Arun and Lee are discussing certainty in the comments, and I would like to expand on a couple themes they have introduced. First Lee:
I guess my point is that it seems like I have determined my strongly held beliefs, the things I feel certain about, through a completely rational process. I feel very definitely that I’ve read the expert opinions, critically analyzed the available information, carefully considered the alternatives, and have come to an independent and correct decision as to what is right. I think I’m more the norm than the exception in this feeling. However, things like religion, politics, moral values, economics, and a whole host of other things that I feel very strongly about are not very amenable to experiment and/or are too complex to model with any degree of accuracy. It doesn’t seem to me that there can be any real expert opinions in these areas; there can just be opinions.
So why do I feel so certain about the correctness of my beliefs when there is no particularly rational reason to feel certain? Even realizing the above, why will I continue to feel that people who are certain that I am wrong are either misinterpreting the facts, missing key concepts, are not critical thinkers, uneducated, easily mislead, naïve, ignorant, stupid, or in some cases downright malevolent? I find those questions interesting and a little unnerving. I think it is likely that the feeling of certainty must play some vital role in what we call consciousness.
Lee 08.23.09 - 3:28 pm #
[and subsequently] I’m not so interested in a meaningful dialog about the issues I mentioned above in an effort to find the truth. I’m already quite certain of the truth, just as most Fox viewers are already quite certain of the truth before they ever tune Glenn Beck or others of his ilk in.
I’m more interested in the feeling of certainty itself. It’s an amazingly strong feeling. It’s my observation that if someone feels certain about something, the probability of getting them to change their mind through argument is very small regardless of the rationality the arguments put forward. And that seems to be true even if the parties are intelligent, educated, thoughtful, and well intentioned. At least in some cases it seems to trump familial bond. It is not unusual for father to fight son or brother to fight brother in a civil war even though the father and son or brothers may love each other dearly.
I’m interested in why certainty seems to have been a more important evolutionary attribute than rationality.
Lee 08.24.09 - 1:37 pm #
Let me borrow a term from the behavioral economist Dan Ariely: "anchor." We all make use of certain intellectual and other "anchors" in our thoughts. Their job is to serve as points of reference and refuge in the confusing landscape of experience, and it's a crucial role. What should you do if you are lost? Look for a landmark! Our intellectual and emotional anchors are our landmarks.
Let us put ourselves for the moment in the place of some of the great discoverers. What were the anchors of Einstein, Lorentz, and the others trying to understand the laws of Special Relativity? Hardly any could have been more fundamental than our classical intuitions of time and simultaneity. It was Einstein's great triumph that he was able to free himself of this anchor and find a more universal one. Earlier and later explorers faced similar challenges in both the theoretical (causality and the quantum) and the mundane (the round Earth).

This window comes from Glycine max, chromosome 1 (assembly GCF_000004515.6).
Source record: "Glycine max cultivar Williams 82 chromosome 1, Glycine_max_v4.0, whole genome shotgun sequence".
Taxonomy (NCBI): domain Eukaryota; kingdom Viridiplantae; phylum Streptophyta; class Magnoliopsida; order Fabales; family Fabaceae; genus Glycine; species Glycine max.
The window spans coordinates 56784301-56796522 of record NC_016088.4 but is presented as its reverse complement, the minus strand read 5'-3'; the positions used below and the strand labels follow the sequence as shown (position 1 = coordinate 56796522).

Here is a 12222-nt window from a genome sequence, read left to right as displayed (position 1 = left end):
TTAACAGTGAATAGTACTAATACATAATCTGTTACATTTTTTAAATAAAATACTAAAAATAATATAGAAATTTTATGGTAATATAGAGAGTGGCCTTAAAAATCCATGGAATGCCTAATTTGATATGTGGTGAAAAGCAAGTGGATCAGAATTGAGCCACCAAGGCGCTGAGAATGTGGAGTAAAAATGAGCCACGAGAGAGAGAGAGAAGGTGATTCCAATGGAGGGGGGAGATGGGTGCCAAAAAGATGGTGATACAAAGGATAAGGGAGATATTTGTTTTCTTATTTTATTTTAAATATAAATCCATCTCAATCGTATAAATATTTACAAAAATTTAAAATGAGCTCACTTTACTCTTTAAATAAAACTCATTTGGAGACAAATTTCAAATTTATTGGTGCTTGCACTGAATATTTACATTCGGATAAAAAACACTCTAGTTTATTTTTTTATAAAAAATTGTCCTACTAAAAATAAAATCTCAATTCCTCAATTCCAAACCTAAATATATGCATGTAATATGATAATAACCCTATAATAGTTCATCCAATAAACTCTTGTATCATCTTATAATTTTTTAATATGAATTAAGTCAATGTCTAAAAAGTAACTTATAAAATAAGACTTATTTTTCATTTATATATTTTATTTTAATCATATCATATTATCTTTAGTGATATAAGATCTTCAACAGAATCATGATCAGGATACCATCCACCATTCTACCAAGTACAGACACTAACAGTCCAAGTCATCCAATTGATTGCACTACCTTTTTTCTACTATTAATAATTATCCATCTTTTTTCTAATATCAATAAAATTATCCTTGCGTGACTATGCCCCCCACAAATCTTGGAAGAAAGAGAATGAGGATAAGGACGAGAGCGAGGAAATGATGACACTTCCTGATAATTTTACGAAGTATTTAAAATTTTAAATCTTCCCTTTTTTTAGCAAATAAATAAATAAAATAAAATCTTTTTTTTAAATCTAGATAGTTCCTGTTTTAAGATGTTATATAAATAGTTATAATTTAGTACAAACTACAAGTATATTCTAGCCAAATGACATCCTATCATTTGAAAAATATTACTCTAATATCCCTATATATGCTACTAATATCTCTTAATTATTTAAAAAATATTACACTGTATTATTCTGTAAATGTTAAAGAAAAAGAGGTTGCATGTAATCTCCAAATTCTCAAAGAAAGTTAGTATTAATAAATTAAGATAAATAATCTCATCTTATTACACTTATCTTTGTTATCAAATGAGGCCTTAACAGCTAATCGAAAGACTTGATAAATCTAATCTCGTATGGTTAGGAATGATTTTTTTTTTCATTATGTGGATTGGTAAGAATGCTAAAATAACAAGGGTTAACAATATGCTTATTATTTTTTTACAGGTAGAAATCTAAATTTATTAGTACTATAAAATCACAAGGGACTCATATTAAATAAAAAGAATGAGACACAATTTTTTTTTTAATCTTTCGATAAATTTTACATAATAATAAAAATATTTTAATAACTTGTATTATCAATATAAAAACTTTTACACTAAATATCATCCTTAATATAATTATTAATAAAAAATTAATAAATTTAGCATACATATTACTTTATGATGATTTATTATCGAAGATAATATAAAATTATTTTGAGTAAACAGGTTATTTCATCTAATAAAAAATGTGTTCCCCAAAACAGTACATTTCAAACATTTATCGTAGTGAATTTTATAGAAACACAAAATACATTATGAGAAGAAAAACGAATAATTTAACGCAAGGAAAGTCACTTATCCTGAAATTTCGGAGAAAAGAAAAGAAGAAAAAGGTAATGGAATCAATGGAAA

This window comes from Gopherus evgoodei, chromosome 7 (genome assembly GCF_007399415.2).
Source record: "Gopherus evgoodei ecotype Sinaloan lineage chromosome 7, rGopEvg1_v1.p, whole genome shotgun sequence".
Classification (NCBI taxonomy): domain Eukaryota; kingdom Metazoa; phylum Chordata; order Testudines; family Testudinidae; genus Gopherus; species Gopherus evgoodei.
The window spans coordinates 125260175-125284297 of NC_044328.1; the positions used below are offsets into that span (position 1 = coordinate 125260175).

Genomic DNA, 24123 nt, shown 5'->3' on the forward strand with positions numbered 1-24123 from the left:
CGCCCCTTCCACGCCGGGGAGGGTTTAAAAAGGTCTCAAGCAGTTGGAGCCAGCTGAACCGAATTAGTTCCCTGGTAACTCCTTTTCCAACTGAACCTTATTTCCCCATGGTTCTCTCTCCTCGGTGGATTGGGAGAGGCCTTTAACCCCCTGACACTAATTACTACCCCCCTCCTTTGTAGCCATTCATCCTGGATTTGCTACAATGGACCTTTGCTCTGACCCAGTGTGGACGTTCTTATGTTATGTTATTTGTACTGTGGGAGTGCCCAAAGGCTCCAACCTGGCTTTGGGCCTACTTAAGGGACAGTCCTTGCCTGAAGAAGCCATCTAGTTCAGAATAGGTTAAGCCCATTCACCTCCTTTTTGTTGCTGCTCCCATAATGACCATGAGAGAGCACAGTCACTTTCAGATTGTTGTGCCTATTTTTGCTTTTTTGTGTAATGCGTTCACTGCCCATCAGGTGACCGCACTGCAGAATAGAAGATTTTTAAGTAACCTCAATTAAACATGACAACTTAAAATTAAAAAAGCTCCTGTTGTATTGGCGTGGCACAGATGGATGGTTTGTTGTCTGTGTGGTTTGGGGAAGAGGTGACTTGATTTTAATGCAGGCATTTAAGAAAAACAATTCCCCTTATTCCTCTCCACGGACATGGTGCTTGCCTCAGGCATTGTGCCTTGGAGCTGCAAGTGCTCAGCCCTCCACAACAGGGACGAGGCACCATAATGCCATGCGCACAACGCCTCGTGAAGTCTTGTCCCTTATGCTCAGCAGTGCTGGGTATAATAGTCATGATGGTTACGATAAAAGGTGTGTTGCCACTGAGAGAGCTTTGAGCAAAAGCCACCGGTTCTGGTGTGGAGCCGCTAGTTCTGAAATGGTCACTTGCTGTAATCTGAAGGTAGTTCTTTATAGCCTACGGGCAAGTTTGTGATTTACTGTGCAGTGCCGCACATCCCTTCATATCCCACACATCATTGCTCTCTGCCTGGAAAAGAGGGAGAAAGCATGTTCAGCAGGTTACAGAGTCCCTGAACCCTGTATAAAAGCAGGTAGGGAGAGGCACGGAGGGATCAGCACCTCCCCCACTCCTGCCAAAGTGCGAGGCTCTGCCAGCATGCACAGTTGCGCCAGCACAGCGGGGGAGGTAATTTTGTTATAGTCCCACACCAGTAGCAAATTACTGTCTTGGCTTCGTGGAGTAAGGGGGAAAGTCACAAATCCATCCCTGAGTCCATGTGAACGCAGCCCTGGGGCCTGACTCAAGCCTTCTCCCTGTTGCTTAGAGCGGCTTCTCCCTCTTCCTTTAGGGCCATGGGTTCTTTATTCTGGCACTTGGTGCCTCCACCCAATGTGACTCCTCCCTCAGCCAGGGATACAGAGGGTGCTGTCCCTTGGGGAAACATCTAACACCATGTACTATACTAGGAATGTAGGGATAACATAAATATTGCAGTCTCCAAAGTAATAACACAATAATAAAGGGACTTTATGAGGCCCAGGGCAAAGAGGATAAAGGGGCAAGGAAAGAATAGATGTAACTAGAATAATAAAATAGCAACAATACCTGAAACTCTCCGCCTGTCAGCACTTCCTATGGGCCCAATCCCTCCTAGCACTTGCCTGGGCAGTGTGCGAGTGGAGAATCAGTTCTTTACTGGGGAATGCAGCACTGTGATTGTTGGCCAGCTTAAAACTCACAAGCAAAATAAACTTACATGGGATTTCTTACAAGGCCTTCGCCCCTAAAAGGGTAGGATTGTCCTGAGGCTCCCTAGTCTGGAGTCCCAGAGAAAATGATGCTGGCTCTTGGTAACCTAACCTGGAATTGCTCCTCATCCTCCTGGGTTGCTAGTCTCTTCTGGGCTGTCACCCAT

These stories show the anchors in the role of something dragging us (or others) down, but it's clear that their positive role in organizing our experience is far more crucial. "Relative" space and time lasted only a moment before Minkowski discovered a sturdier anchor: absolute spacetime. How could we begin to organize our physics (or chemistry or biology) without the second law of thermodynamics?
I am convinced that such "anchors" are a fundamental and crucial character of human thought. As such, I am convinced that they are a product of biological evolution. I am talking about "anchors" generically here, not any particular anchors. Those particular anchor each of us clings to are products of personality, culture, experience and what have you, but I would be quite astonished to find that many people can do without them.
Let me briefly note a comment of Arun in the same thread:
In general, how do you (and CIP sometimes) make these almost terrifying leaps that something has an explanation in evolution?
I think that I am far more guilty than Lee in this respect, but let me explain my own point of view. Darwin's theory of natural selection is right up there in my pantheon of anchors along with mathematics, conservation of energy and the Second Law. I firmly believe Theodosius Dobzhansky's dictum that "nothing in biology makes sense except in the light of evolution." Add to that that human nature is an aspect of biology and natural selection becomes the natural starting point forany attempt to explain an aspect of human nature, especially an aspect that appears to be universal and fundamental to our survival.